Further Reading

Here are some articles that we think you might also enjoy reading.


Giving Children Strength for the Future by Christof Weichert (119k Acrobat pdf)


Ten Steps for Peace Education Adapted from Alliance for Childhood. Revised by Violence Prevention Expert Karen Sorensen Ed Psych and Shepha Schneirsohn Vainstein, LMFT. (236k Acrobat pdf)

Ten Steps for Peace Education

Ourselves

1. Model empathy.
Children are great imitators of our behavior.  When they are surrounded by people who love them and respond to them with authentic empathy, they respond this way to others. Studies show that greater empathy contributes significantly to the reduction of violence.   Learn more about empathic communication through studying Nonviolent Communication (www.cnvc.org)  See also Siegel and Hartzell’s Parenting from the Inside Out, Marcy Axness‘ Parenting for Peace, Zimmerman’s and Coyle’s The Way of Council.

2. Model respect for all cultures and all people.
Dispel stereotyping by viewing each person as unique, multifaceted, and worthy of respect. Treat others as we want to be treated. The universal basis of social respect and cooperation in diverse cultures is The Golden Rule. “Do unto others as you would have them do unto you.” See www.teachingvalues.com/goldenrule.    In addition, share with children inspiring stories and teachings of Gandhi, Martin Luther King, Jr., Nelson Mandela, Badshah Khan, Rabbi Abraham Joshua Heschel, Caesar Chavez, The Dalai Lama and other champions of peace, justice, and nonviolence. For a list of 12 peace prayers from different world religions: http://www.religioustolerance.org/reciproc2.htm

Our Home

3. Make room for peace at home. 
Children and adults need special places that give them a sense of privacy and peace, serving as a quiet refuge for times when hurt or angry feelings might lead to violent words or actions. It could be a room or just a corner, decorated simply and lovingly, where any family member can go for quiet reflection, meditation or prayer, or to work through turbulent feelings. Put art and writing materials there to help express what lies within. Read Kim John Payne’s Simplicity Parenting for more ideas.

4. Find peace in nature.
Go outside. Take children for a walk or let them explore nature in their own way. The beauty of nature is a great balm to the soul. Children often seek out their own secret outdoor spaces, even if it’s only a corner of the backyard. Respect children’s need for the private exploration and inner reflection that nature inspires. An excellent resource is the Children and Nature Network www.childrenandnature.org

5. Make time for creative free play.
Young children need plenty of time for unstructured, self-directed play. Make-believe social play reduces aggression and increases empathy in children. Children use play to work through feelings of fear and sadness, to find comfort, and to explore the world and develop relationships. Choose children’s toys carefully, avoiding those that encourage or glorify violence. Teachers Resisting Unhealthy Children’s Entertainment (www.truceteachers.org) prepares an annual guide to help parents make wise choices about toys.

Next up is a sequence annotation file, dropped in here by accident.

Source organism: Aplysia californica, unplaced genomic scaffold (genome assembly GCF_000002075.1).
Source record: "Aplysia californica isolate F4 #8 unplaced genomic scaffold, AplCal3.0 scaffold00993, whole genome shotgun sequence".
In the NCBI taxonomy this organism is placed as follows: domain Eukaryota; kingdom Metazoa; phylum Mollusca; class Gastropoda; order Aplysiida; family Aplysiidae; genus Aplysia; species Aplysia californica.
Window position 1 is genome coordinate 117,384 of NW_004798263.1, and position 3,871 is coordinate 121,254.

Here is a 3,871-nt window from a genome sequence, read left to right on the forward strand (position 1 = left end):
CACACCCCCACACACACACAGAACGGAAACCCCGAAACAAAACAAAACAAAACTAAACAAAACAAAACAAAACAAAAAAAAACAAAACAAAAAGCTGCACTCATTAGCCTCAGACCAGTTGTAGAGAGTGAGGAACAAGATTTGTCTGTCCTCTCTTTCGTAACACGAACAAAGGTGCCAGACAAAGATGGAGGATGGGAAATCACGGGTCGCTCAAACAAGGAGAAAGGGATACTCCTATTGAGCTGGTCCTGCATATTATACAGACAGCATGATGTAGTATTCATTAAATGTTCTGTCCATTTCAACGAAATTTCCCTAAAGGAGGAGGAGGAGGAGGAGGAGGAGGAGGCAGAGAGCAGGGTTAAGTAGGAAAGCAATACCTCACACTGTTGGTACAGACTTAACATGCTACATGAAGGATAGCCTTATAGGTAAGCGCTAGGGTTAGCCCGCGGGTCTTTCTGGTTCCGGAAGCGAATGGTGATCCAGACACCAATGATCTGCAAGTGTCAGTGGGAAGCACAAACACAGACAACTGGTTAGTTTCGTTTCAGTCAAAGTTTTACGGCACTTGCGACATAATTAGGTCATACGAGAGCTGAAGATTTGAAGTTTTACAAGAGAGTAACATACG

6. Engage children’s hands and hearts through crafts and the arts.
Violence occurs when we lack the imagination to develop peaceful solutions to problems.  Engaging children in the arts helps to cultivate imaginative thinking.  In addition craftwork teaches patience and persistence and can be used to teach generosity. Children need a direct experience of giving and they love to make things, small and large—their own cards, tree ornaments, cookies, or bread—for neighbors, family, friends, or those in need.

Our Local Community and the World

7. Support peace education at school
A school climate and students’ attitudes and performance can be transformed with quality Social Emotional Learning programs that effectively teach empathy, impulse control and anger management. Urge your school to establish or strengthen quality Social Emotional Learning programs. Contact Collaborative for Academic, Social and Emotional Learning (www.casel.org) or Committee for Children (www.cfchildren.org) to learn about SEL programs for your child’s school.

8. Establish a “Family Foundation”
Create a homemade bank for donations—a miniature family foundation. Family and friends can put money in the bank. Children can be introduced to tithing when they receive gifts, earnings, or allowance. Choose a charity together—one that has personal meaning for the children especially—to give to. When there is news of a flood, fire, or other disaster, the family can respond with a donation from the bank. As the children mature, talk to them more frankly about the needs of the world and ways to help.

9. Face Local Needs
Help children become comfortable with the people in your community who need help—the elderly, the disabled, and the poor. Starting in middle school, students benefit enormously from working in hospitals, soup kitchens, animal shelters, and the like. Make sure there is someone there to mentor the young person when such experiences become emotionally painful or confusing. Community service can be especially effective for young people who are growing up in socially and economically stressed neighborhoods where they feel undervalued.

10. Make a difference in the world
Supporting young people to become involved with charities reaching abroad to help children and promote social change around the globe helps educate youth about the world outside their own experience, and shows them how to make a positive impact on a global scale. Also, celebrate peace by linking children with others around the world through U.N. celebrations of International Peace Day, September 21. Encourage children to create their own peace prayers, poems, and works of art. Make every day a peace day.